Third in a Series: Unhealthy Major Gift Practices
I have seen a lot of crazy organizational structures in my 40 years of working in fundraising. And I could go into a long monologue on each example to illustrate what I mean – but that would be a waste of your time.
It’s better to focus here on why this happens, and what the solution is.
Many non-functional organizational charts are created because of one or more of these reasons:
- Political Considerations — James is so powerful and so threatening to the authority figures that they can’t do the right thing with James and change things to have him reporting where he should. No. He gets a special place. (Or some version of this.)
- Loyalty Factors — The authority figure or manager has worked with Anne for over 17 years and they are good friends, so “we just need to make a place for her.”
- Talent Skill Sets — Aaron is so good at “these things” that it just makes sense to put him in charge of areas he knows nothing about.
You’ve probably seen one of more of these dynamics operating in the organizations you have worked for. It’s crazy, isn’t it?
Just yesterday I was having a conversation with a colleague who works for an organization in the northwestern United States. He was telling me about this person who controls all the important decisions in HIS area because of the political power she is allowed to exercise. This is nuts.
Instead of doing the right thing for the organization AND the people, many managers and leaders create these monsters that inevitably turn on them and cause a great deal of chaos and dysfunction.
In all my years of management, I have tried to do the right and logical thing in the organizations I have created and managed, because the right thing is what makes it work. And I have faced some pretty difficult political, loyalty and talent decisions in my career.
But here is how I have thought about those decisions.
If the person who is affected by my decision to do the right thing is offended and put off, and gets destructive, then they have shown that they do not belong in the organization. And that is an easier decision to make. It is often heartbreaking, for sure. But when politics, loyalty and talent take precedence over doing the right thing, you are suddenly on a dangerous path.
So what is the right way to think about how major gifts work relates the organization as a whole?
It is summed up in one fairly easy statement: have your organization mirror the major gift pipeline. Here is a rough sketch of what the pipeline looks like:
Note below (with some exceptions) that the first part of the pipeline is mostly direct marketing strategies. As you move through the pipeline, the media and methods used become more personal. This is important to note as you organize, because you should not put a personal media person reporting into a direct marketing person.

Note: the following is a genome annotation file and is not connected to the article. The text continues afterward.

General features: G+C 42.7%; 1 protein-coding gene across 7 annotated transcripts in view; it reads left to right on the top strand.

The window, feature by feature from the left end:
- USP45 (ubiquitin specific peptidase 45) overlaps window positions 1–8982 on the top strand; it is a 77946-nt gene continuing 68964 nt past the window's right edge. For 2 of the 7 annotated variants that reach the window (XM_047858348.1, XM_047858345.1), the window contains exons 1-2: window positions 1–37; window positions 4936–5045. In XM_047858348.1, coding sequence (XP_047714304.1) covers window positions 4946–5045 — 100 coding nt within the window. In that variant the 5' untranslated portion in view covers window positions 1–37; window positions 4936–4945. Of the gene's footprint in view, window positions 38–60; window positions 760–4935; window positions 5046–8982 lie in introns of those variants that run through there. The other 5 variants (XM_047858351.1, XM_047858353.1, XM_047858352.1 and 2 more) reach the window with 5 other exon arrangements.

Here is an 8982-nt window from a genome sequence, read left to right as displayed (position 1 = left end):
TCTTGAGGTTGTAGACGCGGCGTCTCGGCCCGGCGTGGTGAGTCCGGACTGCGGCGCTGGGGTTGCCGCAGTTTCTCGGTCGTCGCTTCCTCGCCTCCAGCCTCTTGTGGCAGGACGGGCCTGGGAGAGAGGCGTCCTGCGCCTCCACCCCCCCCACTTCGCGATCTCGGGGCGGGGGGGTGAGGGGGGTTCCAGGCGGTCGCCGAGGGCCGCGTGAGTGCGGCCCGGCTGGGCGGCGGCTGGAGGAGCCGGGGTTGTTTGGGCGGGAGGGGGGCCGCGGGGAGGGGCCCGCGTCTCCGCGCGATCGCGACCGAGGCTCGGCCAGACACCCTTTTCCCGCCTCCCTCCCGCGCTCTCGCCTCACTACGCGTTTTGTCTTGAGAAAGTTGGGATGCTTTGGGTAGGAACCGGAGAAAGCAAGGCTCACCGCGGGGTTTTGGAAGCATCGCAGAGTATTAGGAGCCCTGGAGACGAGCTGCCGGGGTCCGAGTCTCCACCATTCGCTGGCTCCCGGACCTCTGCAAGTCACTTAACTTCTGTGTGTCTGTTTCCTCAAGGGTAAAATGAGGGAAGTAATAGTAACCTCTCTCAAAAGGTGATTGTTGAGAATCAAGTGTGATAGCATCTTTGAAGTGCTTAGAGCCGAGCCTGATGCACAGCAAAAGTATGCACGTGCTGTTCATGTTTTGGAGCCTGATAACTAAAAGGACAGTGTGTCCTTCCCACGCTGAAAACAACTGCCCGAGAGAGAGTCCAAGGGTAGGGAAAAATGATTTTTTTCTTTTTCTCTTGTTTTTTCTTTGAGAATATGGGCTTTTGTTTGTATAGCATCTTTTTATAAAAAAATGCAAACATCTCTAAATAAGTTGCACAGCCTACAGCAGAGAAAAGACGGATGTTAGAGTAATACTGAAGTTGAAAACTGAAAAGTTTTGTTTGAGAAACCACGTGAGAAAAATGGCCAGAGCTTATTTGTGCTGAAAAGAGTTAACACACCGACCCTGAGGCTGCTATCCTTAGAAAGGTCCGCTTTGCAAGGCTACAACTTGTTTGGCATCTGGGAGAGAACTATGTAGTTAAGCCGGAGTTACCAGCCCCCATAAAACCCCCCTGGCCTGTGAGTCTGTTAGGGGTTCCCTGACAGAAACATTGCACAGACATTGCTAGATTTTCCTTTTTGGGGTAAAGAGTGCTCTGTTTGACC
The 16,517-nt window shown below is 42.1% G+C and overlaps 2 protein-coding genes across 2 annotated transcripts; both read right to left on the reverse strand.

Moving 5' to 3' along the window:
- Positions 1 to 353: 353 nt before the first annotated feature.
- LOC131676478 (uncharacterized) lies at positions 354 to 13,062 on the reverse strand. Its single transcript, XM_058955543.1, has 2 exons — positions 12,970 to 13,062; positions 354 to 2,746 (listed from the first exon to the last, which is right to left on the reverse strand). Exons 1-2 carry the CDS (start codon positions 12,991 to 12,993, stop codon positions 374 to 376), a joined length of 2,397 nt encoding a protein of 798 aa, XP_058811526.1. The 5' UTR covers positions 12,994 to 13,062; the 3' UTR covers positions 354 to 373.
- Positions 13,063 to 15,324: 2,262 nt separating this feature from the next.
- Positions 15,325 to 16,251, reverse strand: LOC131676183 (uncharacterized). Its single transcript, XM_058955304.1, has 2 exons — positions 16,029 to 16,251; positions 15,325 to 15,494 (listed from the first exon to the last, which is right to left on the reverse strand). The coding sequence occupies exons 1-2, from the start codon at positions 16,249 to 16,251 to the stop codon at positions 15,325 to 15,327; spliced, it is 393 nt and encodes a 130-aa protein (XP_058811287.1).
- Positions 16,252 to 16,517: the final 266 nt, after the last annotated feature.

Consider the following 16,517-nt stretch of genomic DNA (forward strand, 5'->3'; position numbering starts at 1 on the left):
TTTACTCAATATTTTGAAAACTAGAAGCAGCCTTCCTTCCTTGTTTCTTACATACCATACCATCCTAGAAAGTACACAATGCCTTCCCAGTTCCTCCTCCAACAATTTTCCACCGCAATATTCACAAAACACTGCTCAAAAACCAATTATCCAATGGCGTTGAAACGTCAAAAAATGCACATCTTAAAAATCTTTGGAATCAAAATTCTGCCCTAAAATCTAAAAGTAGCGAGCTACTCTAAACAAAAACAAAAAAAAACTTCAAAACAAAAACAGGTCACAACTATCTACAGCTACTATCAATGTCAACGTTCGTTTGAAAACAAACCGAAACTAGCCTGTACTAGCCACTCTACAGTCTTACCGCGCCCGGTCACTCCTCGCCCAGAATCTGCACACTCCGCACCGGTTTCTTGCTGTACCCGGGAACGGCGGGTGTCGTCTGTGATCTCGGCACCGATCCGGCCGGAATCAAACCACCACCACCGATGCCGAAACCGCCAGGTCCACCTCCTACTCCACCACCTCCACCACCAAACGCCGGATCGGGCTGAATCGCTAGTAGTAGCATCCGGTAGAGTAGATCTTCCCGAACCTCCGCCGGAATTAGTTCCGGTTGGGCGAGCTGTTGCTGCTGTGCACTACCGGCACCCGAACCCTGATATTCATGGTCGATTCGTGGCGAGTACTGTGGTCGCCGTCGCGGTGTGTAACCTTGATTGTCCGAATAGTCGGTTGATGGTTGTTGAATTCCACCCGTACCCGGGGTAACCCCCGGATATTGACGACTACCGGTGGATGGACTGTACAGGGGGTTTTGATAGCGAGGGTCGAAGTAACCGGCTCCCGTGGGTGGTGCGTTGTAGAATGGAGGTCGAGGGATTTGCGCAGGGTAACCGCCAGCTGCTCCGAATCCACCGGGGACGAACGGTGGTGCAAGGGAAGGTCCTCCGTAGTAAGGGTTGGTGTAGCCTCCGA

Now, accepting the structure above, you can zero-base your whole chart and start with the fact that there are two types of donors: individual donors and institutional donors. Organize along those lines.
It could be that you have one person in charge of the entire individual pipeline and another in charge of the institutional (Government, Foundations, Corporations/Business, Other Orgs) pipeline.
Then answer the following questions for each of them:
- Who is terminally responsible for acquiring donors?
- Then, who takes it from there to steward and cultivate those donors?
- Who is terminally responsible for taking the high-end general donors and putting them into a mid-level program that retains, upgrades and passes those donors on to the major gift program for qualification, cultivation and upgrading?
- Who is in charge of planned giving? (This is not part of the institutional pipeline)
- And who is terminally responsible for the capital campaign you are or will be running?
Creating or revising your organizational structure in this manner, and assuring that there are solid, healthy and careful donor transition points between each step, will assure that the donor is nurtured and taken care of.
But what about events? Oh boy, I thought you wouldn’t ask.
Organizationally, events is placed over on the non-fundraising, brand-building side of the organization along with marketing, communications, public relations etc. – all those functions whose main task is to build the brand.
“But events raise money,” you might protest.
Yes, they do – sometimes.
But events rarely produce good solid donors who are bonded to the cause. Instead they are bonded to golf, the walk, the whatever-it-is, and very little net revenue results (especially after the cost of staff time) and most events certainly find few actual new donors who are crazily in love with your cause.
That’s why Jeff and I do not consider them fund- or friend-raising. Because they aren’t. After all the staff time and the distraction, they likely don’t create any net new revenue at all. (Tweet it!)
Proper structure and process are key to success in major gifts. I think you already know that, because you know the feeling when it doesn’t work. Getting this right assures that the donor is properly cared for and the right people in the organization are in the right seat on the bus.
Read all the posts in this series: